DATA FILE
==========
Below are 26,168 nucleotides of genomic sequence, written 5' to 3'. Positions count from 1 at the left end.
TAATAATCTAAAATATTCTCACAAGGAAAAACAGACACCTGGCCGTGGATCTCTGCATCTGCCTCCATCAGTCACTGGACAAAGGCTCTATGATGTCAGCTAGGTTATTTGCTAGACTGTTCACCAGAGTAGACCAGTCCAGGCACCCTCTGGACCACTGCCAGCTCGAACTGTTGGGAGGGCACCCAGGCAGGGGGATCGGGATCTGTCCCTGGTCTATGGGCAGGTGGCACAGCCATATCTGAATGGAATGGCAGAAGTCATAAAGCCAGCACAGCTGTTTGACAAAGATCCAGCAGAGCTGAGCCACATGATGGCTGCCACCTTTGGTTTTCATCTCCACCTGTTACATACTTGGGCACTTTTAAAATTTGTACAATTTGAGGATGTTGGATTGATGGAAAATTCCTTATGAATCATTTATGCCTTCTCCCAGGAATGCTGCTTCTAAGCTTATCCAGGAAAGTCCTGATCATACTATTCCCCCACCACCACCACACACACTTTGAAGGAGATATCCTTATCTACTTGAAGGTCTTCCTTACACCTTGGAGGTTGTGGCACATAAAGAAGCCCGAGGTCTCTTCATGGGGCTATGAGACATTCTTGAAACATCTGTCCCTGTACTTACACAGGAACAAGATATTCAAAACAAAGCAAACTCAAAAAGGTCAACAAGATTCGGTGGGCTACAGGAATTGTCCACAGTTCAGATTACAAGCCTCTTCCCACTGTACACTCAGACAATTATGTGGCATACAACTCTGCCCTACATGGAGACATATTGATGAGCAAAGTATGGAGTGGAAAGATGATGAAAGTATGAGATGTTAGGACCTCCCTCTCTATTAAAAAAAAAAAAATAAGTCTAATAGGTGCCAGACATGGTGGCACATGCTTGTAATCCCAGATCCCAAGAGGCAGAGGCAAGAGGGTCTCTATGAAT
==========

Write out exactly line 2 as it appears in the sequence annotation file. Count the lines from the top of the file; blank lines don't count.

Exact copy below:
TAATAATCTAAAATATTCTCACAAGGAAAAACAGACACCTGGCCGTGGATCTCTGCATCTGCCTCCATCAGTCACTGGACAAAGGCTCTATGATGTCAGCTAGGTTATTTGCTAGACTGTTCACCAGAGTAGACCAGTCCAGGCACCCTCTGGACCACTGCCAGCTCGAACTGTTGGGAGGGCACCCAGGCAGGGGGATCGGGATCTGTCCCTGGTCTATGGGCAGGTGGCACAGCCATATCTGAATGGAATGGCAGAAGTCATAAAGCCAGCACAGCTGTTTGACAAAGATCCAGCAGAGCTGAGCCACATGATGGCTGCCACCTTTGGTTTTCATCTCCACCTGTTACATACTTGGGCACTTTTAAAATTTGTACAATTTGAGGATGTTGGATTGATGGAAAATTCCTTATGAATCATTTATGCCTTCTCCCAGGAATGCTGCTTCTAAGCTTATCCAGGAAAGTCCTGATCATACTATTCCCCCACCACCACCACACACACTTTGAAGGAGATATCCTTATCTACTTGAAGGTCTTCCTTACACCTTGGAGGTTGTGGCACATAAAGAAGCCCGAGGTCTCTTCATGGGGCTATGAGACATTCTTGAAACATCTGTCCCTGTACTTACACAGGAACAAGATATTCAAAACAAAGCAAACTCAAAAAGGTCAACAAGATTCGGTGGGCTACAGGAATTGTCCACAGTTCAGATTACAAGCCTCTTCCCACTGTACACTCAGACAATTATGTGGCATACAACTCTGCCCTACATGGAGACATATTGATGAGCAAAGTATGGAGTGGAAAGATGATGAAAGTATGAGATGTTAGGACCTCCCTCTCTATTAAAAAAAAAAAAATAAGTCTAATAGGTGCCAGACATGGTGGCACATGCTTGTAATCCCAGATCCCAAGAGGCAGAGGCAAGAGGGTCTCTATGAAT